Stephen Hawking recently discussed black holes and the often contradictory properties associated with them during a lecture at Harvard. The Harvard Gazette said recently that Hawking specifically explained that, if information is really lost in black holes, then we will have been misunderstanding not only black holes, but the science of determinism, for the last 200 years.
Hawking said that particles that fall into a black hole “can’t just emerge when the black hole disappears.” Instead, “the particles that come out of a black hole seem to be completely random and bear no relation to what fell in. It appears that the information about what fell in is lost, apart from the total amount of mass and the amount of rotation.”
To put that more simply, it’s like someone shooting a basketball into a hoop and, instead of the ball coming out of the basket, something totally different comes out. But that’s not what Hawking is concerned about – he’s more concerned with the fact that the basketball – or information – seems to vanish altogether.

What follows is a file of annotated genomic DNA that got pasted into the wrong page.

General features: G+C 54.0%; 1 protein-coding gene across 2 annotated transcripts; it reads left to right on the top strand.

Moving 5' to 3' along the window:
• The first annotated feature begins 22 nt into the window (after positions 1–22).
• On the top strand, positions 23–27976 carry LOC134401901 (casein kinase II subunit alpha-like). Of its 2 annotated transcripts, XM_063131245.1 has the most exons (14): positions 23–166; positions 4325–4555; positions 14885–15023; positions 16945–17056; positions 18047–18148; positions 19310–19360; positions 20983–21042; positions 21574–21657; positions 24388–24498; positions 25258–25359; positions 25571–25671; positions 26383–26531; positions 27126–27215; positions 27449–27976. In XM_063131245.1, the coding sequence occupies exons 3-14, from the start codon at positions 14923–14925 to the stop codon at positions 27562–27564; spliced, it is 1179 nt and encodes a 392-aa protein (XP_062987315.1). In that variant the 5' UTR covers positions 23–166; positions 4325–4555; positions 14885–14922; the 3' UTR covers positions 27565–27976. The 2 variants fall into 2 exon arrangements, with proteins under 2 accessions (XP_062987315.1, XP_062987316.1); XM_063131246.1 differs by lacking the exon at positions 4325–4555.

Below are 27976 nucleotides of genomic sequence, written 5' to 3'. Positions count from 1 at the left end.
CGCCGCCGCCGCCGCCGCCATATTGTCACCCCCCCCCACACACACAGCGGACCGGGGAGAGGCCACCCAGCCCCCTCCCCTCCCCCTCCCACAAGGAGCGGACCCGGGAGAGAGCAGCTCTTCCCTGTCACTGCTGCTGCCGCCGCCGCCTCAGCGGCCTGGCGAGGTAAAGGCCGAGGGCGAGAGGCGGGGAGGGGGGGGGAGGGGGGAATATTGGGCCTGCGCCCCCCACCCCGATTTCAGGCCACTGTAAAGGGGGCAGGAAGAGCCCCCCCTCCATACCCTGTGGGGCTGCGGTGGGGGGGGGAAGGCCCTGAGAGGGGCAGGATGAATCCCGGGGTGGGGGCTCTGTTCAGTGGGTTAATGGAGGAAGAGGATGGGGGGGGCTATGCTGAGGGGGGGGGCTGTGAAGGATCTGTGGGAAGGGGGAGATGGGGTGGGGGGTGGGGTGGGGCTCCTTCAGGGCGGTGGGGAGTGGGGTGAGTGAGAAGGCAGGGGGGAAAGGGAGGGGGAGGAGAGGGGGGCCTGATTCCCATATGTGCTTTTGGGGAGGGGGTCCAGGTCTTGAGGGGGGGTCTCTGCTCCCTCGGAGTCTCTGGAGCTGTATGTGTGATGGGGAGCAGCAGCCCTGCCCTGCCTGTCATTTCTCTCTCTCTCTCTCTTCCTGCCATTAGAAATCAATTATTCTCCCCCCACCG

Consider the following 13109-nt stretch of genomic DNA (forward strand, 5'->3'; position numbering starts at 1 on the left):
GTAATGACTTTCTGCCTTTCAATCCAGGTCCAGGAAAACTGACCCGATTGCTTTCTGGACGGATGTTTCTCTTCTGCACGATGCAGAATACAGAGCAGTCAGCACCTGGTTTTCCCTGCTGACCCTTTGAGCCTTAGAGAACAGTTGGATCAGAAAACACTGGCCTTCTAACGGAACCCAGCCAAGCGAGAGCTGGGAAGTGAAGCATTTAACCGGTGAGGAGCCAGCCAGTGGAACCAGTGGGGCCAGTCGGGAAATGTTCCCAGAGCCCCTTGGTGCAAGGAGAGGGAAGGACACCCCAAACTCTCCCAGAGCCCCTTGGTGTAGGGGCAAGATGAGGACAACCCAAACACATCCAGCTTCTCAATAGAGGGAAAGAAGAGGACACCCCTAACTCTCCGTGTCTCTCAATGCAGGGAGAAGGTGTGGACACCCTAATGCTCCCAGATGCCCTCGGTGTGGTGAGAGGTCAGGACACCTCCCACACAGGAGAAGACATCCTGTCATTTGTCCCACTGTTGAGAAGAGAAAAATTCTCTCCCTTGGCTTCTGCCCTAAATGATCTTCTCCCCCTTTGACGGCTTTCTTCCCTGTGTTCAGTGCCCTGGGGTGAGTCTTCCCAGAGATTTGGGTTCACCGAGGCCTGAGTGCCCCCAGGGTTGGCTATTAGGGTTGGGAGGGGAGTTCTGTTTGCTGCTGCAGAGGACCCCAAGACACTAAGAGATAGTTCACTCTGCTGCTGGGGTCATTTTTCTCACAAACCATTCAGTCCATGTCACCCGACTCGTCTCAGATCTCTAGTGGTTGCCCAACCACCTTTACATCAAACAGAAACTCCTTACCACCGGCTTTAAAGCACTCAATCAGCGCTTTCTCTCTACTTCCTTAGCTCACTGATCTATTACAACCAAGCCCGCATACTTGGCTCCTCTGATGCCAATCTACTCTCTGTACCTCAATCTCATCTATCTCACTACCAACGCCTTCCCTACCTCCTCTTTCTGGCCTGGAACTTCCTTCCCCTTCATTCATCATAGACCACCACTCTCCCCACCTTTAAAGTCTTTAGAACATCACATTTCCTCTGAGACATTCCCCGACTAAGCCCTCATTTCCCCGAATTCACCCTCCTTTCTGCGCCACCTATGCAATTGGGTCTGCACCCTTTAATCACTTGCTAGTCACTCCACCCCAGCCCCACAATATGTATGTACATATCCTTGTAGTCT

There are many ways to read that – for one, where does that information go? Somewhere else? In the past, Hawking has suggested that it’s possible these black holes lead elsewhere – other universes, maybe. But even crazier, Hawking says that because we don’t know what happens to this information, we also can’t be sure of the science of determinism in other aspects of our being.
“If determinism breaks down, we can’t be sure of our past history either,” Hawking said. “The history books and our memories could just be illusions. It is the past that tells us who we are. Without it, we lose our identity.”
“Black holes are stranger than anything dreamed up by science fiction writers, but they are clearly matters of science fact.”
Take the weekend to chew on that. Or read the full article in the Harvard Gazette below.